The Town of Markham in southern Ontario has spent $25,000 in hopes that it will be able to attract an additional 25 per cent of the voting population in November’s advanced poll.
“Why do we want to do Internet voting?” asked Frank Edwards, Markham’s manager of administration. “When you provide other means of voting, it has been shown that voter turnout has increased.”
Traditionally, 28 per cent to just more than 30 per cent of the 150,000 voters in Markham cast ballots. Under the advanced Internet voting plan, the town is hoping to increase that figure to more than 50 per cent.
Edwards said part of the increase may come as a result of improved accessibility for elderly and disabled voters who would otherwise be unable to make it to traditional voting stations. For many voters, there is the added attraction of casting ballots in the comfort of their homes, offices or anywhere else they can access the Internet.
In order to ensure that members of the community can get online, computers in the town’s libraries and schools that are currently deemed to be publicly accessible will be open for the advanced voting period Nov. 3-7. Internet voting will be offered in addition to traditional polling at 68 locations in Markham. Internet voting will only be offered during the advance polling – not during the Municipal Election Day on Nov. 10. Each qualified voter will receive a package in October with instructions on how to vote over the Internet in addition to instructions regarding traditional voting.
“We’re not just specifically offering Internet voting,” noted Guy Duncan, vice-president of Internet technology and development for Elections Systems & Software, the company responsible for delivering the Internet voting solution. “What we’re offering is multi-channel voting.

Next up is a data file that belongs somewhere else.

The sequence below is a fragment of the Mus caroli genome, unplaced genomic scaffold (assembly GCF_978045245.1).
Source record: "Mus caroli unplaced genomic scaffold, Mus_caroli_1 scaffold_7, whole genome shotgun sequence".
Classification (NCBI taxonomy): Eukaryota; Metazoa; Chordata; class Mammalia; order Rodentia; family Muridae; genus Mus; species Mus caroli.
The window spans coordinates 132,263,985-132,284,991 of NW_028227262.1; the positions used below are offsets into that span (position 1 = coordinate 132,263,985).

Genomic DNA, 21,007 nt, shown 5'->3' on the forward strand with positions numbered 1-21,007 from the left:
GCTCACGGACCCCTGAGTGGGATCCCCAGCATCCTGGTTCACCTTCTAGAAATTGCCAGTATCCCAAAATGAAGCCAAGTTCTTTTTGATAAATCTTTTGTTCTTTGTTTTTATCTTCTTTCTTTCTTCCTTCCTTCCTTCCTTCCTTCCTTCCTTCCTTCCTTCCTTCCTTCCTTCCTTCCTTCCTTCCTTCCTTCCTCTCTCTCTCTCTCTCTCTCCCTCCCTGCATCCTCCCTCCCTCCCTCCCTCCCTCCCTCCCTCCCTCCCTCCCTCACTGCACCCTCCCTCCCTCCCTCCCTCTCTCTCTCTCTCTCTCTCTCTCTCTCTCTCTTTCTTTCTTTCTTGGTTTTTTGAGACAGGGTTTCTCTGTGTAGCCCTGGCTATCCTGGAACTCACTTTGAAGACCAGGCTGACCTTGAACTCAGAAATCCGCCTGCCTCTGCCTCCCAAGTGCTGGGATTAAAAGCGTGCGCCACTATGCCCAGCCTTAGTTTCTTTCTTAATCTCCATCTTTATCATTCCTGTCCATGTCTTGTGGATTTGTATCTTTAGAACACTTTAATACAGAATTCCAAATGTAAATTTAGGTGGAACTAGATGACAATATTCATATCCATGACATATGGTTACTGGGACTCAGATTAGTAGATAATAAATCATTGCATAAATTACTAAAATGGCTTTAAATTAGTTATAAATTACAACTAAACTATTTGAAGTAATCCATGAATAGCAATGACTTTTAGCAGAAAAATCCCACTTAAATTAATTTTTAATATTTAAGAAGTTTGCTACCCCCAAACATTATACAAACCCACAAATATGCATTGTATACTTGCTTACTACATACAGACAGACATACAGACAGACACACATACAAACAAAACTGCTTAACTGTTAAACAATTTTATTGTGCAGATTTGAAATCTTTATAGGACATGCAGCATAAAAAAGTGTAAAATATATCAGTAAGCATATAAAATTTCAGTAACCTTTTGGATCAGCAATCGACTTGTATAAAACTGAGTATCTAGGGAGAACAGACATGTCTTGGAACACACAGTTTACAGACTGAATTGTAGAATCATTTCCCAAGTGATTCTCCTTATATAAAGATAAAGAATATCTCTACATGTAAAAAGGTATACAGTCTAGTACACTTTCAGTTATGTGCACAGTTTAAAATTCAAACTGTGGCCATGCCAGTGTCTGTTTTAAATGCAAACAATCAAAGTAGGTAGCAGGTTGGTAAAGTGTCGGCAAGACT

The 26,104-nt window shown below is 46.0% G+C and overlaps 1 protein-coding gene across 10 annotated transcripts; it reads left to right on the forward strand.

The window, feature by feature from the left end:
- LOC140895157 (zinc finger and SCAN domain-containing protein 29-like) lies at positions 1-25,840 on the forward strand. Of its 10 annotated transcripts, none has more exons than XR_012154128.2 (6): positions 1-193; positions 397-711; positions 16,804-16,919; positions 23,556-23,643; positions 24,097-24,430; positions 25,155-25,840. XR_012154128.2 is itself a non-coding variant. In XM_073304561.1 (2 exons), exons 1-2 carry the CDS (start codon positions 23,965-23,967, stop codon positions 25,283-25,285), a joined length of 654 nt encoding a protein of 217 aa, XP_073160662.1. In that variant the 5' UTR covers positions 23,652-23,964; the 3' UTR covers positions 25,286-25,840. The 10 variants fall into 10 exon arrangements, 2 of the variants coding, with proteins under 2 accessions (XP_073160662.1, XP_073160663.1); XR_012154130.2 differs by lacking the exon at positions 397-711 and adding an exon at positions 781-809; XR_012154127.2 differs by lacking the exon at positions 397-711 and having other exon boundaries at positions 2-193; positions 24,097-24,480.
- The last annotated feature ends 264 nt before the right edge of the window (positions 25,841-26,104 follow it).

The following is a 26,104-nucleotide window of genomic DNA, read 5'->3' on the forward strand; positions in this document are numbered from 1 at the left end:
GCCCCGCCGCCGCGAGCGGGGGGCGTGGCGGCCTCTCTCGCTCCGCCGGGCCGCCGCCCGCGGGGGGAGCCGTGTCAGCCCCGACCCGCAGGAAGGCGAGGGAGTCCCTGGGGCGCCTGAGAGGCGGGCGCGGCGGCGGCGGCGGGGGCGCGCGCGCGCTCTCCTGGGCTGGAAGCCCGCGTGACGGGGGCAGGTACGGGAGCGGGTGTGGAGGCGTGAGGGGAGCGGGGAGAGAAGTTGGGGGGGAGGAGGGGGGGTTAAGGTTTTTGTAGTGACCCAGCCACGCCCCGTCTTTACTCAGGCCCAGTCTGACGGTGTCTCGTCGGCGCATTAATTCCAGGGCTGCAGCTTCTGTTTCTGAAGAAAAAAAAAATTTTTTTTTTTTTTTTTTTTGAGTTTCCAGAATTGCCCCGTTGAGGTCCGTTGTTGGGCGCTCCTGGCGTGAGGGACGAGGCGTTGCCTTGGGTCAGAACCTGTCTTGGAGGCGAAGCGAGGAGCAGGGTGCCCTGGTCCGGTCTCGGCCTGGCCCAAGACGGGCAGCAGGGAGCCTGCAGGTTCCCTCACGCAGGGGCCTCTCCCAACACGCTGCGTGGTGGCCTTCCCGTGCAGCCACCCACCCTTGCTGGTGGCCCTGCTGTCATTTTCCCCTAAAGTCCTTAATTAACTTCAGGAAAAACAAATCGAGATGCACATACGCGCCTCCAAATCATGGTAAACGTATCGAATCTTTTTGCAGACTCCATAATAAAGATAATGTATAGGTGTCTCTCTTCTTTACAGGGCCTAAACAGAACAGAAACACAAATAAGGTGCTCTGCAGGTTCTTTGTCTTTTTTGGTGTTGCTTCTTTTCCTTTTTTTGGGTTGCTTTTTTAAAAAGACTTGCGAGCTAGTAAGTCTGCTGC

“This gives us the advantage of being able to offer multiple methods of early voting so we’re not just relying on the Internet. The fact of the matter is that the Internet as the only means for delivering votes is not yet reliable enough. However, we do believe it is reliable in conjunction with other methods.”
The Town of Markham started to examine Internet voting in May 2002, two years after the Democratic presidential primary in Arizona. Since then, the NDP has utilized Internet technology during its leadership vote, and Brazil and Britain have adopted similar systems.
“When we were looking at Internet voting, there were two challenges we had to meet,” Edwards said. “The first was why we were going to (implement) Internet voting and the second was the type of security we were going to use.”
The Internet voting site will run a 128-bit secure sockets layer, much like an e-commerce site, Duncan said. Each eligible voter will have a unique user name and password that will allow him or her to access the ballot. The ballot is tied into the paper-based system, so that someone who votes online cannot then vote at a polling station or vice versa. The technology does not require software and uses standard Web browser technology.
If a voter’s computer crashes while casting an online ballot, a message will appear with a phone number to call for assistance.
“If your system goes down in the middle of voting, we have the ability to go into the system to see if you have cast your vote or not,” Edwards said. “Not who you voted for – but if you voted or not.”
Once the voter has made his or her selection, a confirmation screen will appear and if they are happy with the selection, they can cast their ballot electronically. After the mouse has been clicked, the encrypted vote is sent to a database on the Internet and the user name and password are dissociated from the ballot.
“It’s no different than taking your paper ballot and placing it in a box,” Duncan said. “In no way, shape or form do we tabulate those votes.”
Vote tabulation is left to the Town of Markham, which will receive a unique encryption key from ES&S to access the results and tally the votes. ES&S does not have a copy of the encryption key and has no ability to examine the results.
Municipalities have the ability to use alternative voting methods thanks to changes made to the Municipal Elections Act in 1997. Since then, municipalities have given voters the option to cast their votes by mail, over the phone and through touchscreen technology.
However, on a federal level, the use of alternative voting methods is not being readily accepted and implemented. In the May 2003 issue of Electoral Insight, published by Elections Canada, two of their analysts strongly caution against jumping on the Internet voting bandwagon.
“The implementation of wide-scale e-voting, including remote electronic voting in general elections, is increasingly being viewed as feasible in the medium term and may even become the norm in the longer term, but not prior to rigorous and continuous pilot testing and research,” Daniel Gu